There was a need to see QoL data across all drugs used in condition X, to identify a drug with the highest value based on combining efficacy, AE profile, cost, and QoL data.
To generate QoL data, Medical Affairs initiated a study in which a validated QoL questionnaire was used over a
prespecified period of time in patients treated with any of drugs used to treat condition x to generate RWE demonstrating the value of the medication.
The results of this RWE study will help inform payors, HCPs, and patients and provide additional evidence in selecting the most appropriate treatment choice.
2. Medical Insights for adapting clinical trial design for “market access” relevant endpoints: Insights generated for many disease states demonstrate how traditional approaches to clinical trial design fall short. Several innovative trial designs have emerged to facilitate accelerated access including real-world data and digital tools usage to improve patients’ lives. Innovative trial designs can be broadly categorized in three ways: biomarker-led design, adaptive design, and cohort-led design. However, other approaches to data generation can also be utilized.
Data on prevalence, symptom burden, patient perceptions, treatment history, and economic implications of condition y are incomplete, and sparse in some geographies. To overcome this limitation, global Health Economics and Outcomes Research (HEOR) team completed a global survey online of 3,500 persons with condition Y. Objectives were to better understand prevalence, symptom burden, patient perceptions, treatment history, and economic implications, and results were discussed at a global Advisory Board with clinical experts.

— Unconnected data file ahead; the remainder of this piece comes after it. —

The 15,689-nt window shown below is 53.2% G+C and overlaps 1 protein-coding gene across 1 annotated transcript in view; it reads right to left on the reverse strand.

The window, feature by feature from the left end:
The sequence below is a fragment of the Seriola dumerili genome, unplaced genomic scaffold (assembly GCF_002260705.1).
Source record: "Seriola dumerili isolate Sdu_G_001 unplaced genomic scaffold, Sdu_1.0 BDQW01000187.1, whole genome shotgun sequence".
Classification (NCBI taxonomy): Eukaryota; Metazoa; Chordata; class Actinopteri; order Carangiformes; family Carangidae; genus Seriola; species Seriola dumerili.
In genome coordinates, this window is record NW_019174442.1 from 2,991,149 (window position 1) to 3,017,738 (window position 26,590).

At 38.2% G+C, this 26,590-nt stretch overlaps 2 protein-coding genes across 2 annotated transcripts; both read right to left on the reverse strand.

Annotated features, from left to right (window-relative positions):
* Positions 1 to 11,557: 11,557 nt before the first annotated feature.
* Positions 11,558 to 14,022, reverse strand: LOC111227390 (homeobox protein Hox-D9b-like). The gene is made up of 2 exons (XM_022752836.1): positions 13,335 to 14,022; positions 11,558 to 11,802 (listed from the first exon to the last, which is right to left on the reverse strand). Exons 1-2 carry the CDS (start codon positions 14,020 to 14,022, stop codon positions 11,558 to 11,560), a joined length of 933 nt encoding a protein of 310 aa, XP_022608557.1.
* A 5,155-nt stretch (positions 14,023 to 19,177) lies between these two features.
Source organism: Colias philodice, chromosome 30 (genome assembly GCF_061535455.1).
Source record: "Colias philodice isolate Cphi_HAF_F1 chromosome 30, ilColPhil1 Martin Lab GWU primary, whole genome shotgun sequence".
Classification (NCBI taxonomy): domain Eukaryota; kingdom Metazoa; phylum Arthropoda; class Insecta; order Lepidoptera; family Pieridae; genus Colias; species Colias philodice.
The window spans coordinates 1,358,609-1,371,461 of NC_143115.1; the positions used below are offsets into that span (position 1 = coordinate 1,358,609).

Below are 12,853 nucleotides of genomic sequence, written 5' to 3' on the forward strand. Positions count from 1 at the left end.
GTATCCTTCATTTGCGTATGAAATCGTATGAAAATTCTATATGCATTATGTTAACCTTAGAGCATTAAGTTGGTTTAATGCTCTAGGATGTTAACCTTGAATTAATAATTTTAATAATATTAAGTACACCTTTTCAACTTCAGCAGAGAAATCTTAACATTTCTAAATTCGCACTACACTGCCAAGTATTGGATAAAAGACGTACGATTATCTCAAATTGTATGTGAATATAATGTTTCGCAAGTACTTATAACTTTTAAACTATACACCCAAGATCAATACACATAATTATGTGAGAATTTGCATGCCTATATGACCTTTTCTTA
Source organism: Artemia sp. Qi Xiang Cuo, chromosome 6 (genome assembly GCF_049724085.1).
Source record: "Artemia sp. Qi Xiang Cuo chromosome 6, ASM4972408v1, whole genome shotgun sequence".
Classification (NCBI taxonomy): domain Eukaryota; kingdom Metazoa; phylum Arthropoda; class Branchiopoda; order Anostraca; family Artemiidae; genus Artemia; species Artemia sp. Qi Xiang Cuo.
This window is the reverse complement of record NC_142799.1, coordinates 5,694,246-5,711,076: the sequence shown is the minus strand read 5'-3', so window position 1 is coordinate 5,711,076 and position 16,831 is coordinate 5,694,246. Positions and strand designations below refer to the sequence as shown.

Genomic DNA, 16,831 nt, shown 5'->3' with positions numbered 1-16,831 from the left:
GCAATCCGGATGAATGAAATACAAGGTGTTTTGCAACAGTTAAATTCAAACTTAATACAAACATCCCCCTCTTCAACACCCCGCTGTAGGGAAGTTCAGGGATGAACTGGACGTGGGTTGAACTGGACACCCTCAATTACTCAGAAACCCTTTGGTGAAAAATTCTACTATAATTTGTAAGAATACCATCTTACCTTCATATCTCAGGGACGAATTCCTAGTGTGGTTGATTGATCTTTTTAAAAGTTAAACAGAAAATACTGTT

Advisors believe prevalence data yielded in the survey is consistent with current understanding of the disease due to survey’s the global remit and large sample size. The impact and burden of condition y based on survey data supports communicating epidemiology, humanistic and economic burden to HCPs, Health Technology Assessment (HTA) bodies, and payors.
Using Medical Insights to Improve Medication Access
Based on feedback from the advisors, the most clinically and payor relevant components of the survey are selected for publication(s).
Generating evidence regarding the economic and humanistic burden of the disease and communicating the results will provide a foundation for future Phase 3/Phase 4 study endpoints necessary for payor and HTA approvals.
3. Medical insights help identify relevant focus for post hoc analyses aimed at addressing HTA needs: During communication with HTA bodies there is a frequent ask for specific outcome variables that are not included in clinical trials. Insight can also be gained by analyses of previous HTA rulings for drugs within the same therapeutic area.
Market access is typically determined in drug assessment process by national HTA bodies. The lack of upfront input into early study design for local HTA purposes may result in a limited “value” of studies’ results to demonstrate an additional benefit in a given country. To overcome that challenge, MA sought early advice with the national HTA body to discuss the development and design of the Phase 3b study. A national HTA was approached to get confirmation on the appropriate comparator, patient relevant endpoints and the definition of specific sub-populations.
The national HTA body provided comprehensive comments and important insight regarding protocol design and execution of the Phase 3b study.
The Phase 3b study design and endpoints will be updated to incorporate the feedback of the HTA body.
Having the proper sub-populations and endpoints included in the study design will ensure timely and efficient regulatory approval and help avoid the need for additional studies.